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Fresh Hell

The New York Knicks, Without Overreaction

The playoffs are not to be dreaded this year.

The Knicks are good and that’s OK. (Hell Gate)

Knicks fandom, for the past 25 years, has been one of extreme contrasts. The highs, rare as they are (Linsanity, the 54-win Melo Knicks), are so glorious, we can become exuberant, distracted, loud. The lows, which are often (Andrea Bargnani, Stephon Marbury), turn us into peculiar beings, squinting our eyes so that we can see the Knicks as somehow better than they are, even when they've descended into the pits of hell when it comes to starting lineups (see the years 2006 to 2010 and 2017 to 2020). There's simply been no stability, no ability to look at the present and see a team in the future that resembles a fully formed franchise, with players meant to complement one another and actually contend for a championship. 

But no more. 

This season, like many Knicks seasons, was a strange and dizzying one. Our season opener featured the once-promising unicorn, Kristaps Porzingis, now replete with facial hair and playing for the bombastic and world-killer Celtics, our hated rival. They beat us, badly. We puttered along through the rest of 2023, with some flashes of cohesion, but mostly just running back the same team that flamed out against the Heat last year in the playoffs. The first half of the season showed that to go further in the NBA playoffs this year, something drastic would need to happen. 

And then—it did. By trading RJ Barrett (great move!) and Immanuel Quickley (sad!) and in return netting OG Anunoby, the Knicks suddenly became unstoppable. The new year began and the Knicks became otherworldly, tenacious on defense, beating people up inside the paint, and then immaculate at shooting the three. This would take no squinting to see—the Knicks were a great team, and the kind of outsized exuberance we all collectively began expressing quickly became a quiet, cold, confident one. The Knicks were good. We didn't need to compensate for it by throwing Seventh Avenue parties for TikTok

And then, as it always does—calamity entered the picture. Our steadfast but psychically tormented power forward Julius Randle went down in garbage time against the Heat. Anunoby suddenly developed a mysterious elbow ailment, a classic Knicks injury in that it was both mystifying and never quite explained. Mitchell Robinson never recovered from his foot injury from earlier in the year. And suddenly, the Knicks were reeling. What had seemed so wonderfully promising, was now, if we looked askance, an OK playoff team. 

But then in March, something really fucking cool happened. Undersized, undervalued Jalen Brunson started playing like the greatest basketball player to don a Knicks uniform since…I don't know! I'm not even sure if Ewing could ever single-handedly win games like Brunson has! To watch Brunson shimmy into the paint and excavate space through frenetic footwork, surrounded by people with six inches on him, and then create a shot that looks so gloriously open that even a layman could sink it, became an incredible shared experience. Even Larry David had to get in on this. The wins didn't look pretty—Josh Hart had to fight for rebounds, loose balls, and through elbows each night to keep the ball in Brunson's hands. Donte DiVincenzo would glow glaringly hot from beyond the arc, and then experience Pluto-like cold streaks.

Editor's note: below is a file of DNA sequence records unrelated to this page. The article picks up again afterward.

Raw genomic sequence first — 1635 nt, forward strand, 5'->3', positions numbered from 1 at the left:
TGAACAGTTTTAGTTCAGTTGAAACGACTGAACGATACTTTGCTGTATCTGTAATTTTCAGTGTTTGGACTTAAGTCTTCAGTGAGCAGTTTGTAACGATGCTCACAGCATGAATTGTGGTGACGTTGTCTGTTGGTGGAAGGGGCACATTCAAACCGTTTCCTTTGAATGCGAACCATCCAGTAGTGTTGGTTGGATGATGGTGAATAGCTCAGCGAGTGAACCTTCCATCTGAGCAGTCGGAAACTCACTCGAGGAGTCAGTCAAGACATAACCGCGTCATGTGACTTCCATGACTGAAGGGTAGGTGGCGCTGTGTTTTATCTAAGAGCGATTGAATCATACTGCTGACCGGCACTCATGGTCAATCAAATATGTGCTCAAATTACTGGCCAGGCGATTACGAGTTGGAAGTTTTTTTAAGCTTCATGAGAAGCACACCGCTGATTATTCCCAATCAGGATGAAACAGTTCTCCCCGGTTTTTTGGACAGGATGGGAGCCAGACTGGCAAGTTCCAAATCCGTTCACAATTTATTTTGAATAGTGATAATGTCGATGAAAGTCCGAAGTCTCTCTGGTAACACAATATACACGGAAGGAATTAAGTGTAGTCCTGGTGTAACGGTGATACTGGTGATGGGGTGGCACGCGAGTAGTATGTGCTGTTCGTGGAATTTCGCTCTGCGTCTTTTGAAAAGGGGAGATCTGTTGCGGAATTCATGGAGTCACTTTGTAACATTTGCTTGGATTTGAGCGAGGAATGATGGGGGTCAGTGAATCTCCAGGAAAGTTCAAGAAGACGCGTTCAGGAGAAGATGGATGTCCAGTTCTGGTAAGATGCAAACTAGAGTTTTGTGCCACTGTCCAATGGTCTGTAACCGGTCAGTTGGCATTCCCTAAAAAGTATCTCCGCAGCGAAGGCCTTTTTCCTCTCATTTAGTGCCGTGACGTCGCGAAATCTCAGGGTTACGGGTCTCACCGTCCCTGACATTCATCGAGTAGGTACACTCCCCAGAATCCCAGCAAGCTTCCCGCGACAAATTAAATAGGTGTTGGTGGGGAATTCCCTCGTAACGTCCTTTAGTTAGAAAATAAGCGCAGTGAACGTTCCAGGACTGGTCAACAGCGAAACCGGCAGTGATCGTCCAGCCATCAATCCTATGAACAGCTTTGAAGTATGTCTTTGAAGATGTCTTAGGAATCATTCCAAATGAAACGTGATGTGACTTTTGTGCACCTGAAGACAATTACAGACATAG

And yet, despite the ugliness, the Knicks kept winning. Deuce McBride more than made up for the loss of Quickley (again, we miss you man). Isaiah Hartenstein became a starting center with fearsome inside skills. The Knicks stayed afloat, they kept pace in the East, and then the guys started coming back. First Robinson, still a step slow, but needed. Then Anunoby, the X factor, locking down opposing stars. And with Brunson now going supernova, the Knicks began looking like that invincible team of January again. 

Randle's now-permanent absence, it unfortunately needs to be said, is a positive. After two playoffs with Randle, it's clear his general headcase tendencies during the postseason cannot be shaken, and his best skill is just generally slowing down the offense so much that the other teams get a few less possessions a game—a net positive for the team during the regular season, but not one that will generally work for the Knicks in the playoffs, where they will need to play faster. It's possible this is the last we'll see of Randle in a Knicks uniform, and his contribution to helping rebuild the team has been tremendous. Salute!

What's beautiful about this iteration of the Knicks is that they never stopped fighting. The 'Nova boys clearly like each other, and Tom Thibodeau is a maniac of a coach. These Knicks are lovable, but that's never been a problem. Knicks fans fall in love easily. The key thing about these Knicks? They're legitimately good, no squinting necessary. There's no need to be afraid of anyone they're matched up against, even, yes, the Celtics (OK, maybe I'm being a bit Bing Bong about all of this). 

It's a weird feeling going into the playoffs, being not horrifically stressed. Is this what winning feels like?

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